“I am here in Northern Syria and this is a message from a big brother to a little brother. I ain’t [sic] got no problem with you except for one thing and that is some of the statements you make about Vladimir Putin. I’m not saying that you praise him but what I am saying is that congratulating him on his victory as president and things of that nature like appearing with Kadyrov from Chechnya — I gotta [sic] tell it to you straight: there are a lot of good Muslim families that have lost so many of their family members here because of Vladimir Putin bankrolling Bashar Al-Assad’s army. They’ve been bombing this place back to the stone ages.
“You are a role model, whether you like to be or not. Don’t fall into the trap.”
While it is unclear whether Abdul Kareem acted as a mouthpiece for Islamic militants when it delivered the message to Nurmagomedov, his statement emphasizes the UFC champion’s current ideological dichotomy. Nurmagomedov views himself as a role model and representative for Muslims around the world. However, his political allegiances to Putin and Kadyrov — two leaders responsible for the Russian military’s onslaught within Syria and the subsequent deaths of thousands of Muslim civilians — makes him a polarizing figure for many Muslims who sympathize with the Syrian struggle.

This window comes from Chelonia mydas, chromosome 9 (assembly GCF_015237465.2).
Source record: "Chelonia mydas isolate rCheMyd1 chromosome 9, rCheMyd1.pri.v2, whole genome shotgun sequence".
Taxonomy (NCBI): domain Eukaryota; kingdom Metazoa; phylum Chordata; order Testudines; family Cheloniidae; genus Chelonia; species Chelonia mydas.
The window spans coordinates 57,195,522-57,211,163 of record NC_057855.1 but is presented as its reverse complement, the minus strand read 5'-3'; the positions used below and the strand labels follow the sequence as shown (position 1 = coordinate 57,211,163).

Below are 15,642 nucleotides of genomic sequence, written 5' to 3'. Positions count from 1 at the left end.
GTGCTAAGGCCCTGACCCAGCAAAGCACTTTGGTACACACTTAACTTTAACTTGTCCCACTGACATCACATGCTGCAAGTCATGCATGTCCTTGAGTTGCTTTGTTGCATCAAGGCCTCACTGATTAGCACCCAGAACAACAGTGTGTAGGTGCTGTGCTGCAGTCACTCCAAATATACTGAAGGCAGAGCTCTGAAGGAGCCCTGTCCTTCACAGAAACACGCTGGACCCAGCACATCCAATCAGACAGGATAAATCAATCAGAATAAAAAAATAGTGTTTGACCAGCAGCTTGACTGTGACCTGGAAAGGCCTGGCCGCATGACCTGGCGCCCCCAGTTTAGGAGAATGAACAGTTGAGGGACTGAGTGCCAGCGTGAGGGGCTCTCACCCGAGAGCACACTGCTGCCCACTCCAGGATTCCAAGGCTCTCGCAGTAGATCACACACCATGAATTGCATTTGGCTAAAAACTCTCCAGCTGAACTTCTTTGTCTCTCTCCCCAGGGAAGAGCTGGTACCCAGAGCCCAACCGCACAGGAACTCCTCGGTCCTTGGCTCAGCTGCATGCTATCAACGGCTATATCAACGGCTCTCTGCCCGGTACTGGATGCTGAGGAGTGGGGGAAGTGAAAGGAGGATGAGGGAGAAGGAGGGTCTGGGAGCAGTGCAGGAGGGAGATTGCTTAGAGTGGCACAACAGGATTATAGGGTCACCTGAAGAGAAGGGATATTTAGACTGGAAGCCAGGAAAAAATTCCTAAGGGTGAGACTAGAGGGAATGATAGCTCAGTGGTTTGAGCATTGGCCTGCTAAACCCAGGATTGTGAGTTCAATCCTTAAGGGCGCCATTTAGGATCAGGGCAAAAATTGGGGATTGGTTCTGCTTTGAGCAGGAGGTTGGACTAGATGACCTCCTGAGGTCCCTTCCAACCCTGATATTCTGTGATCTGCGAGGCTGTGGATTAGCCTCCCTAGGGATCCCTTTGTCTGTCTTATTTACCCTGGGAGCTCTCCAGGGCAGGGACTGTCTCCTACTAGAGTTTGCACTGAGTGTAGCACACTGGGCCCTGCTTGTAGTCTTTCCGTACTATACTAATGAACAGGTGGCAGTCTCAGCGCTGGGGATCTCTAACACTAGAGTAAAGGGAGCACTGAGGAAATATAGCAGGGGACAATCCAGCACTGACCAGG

Though Nurmagomedov’s popularity has arguably reached unprecedented heights for a Dagestani native in Russia, he will have to navigate his newfound stardom if he is to avoid the potential threats facing him. The UFC champion has already interacted with several world leaders since his UFC 229 victory, including Putin, Kadyrov, Erdogan, and members of the UAE and Bahrain royal families. He also posed with a wanted criminal and is managed by a man who has a questionable past. For some, this was a missed opportunity for Nurmagomedov to amend misleading stereotypes about Muslims that flourish in the Western world. Instead of meeting with moderate Arab leaders, the UFC champ preferred to visit countries like the UAE, Turkey, and Bahrain, where repressive regimes rule with an iron fist. This will continue to make Nurmagomedov a polarizing figure, as well as a target for politicians and Islamic insurgents alike.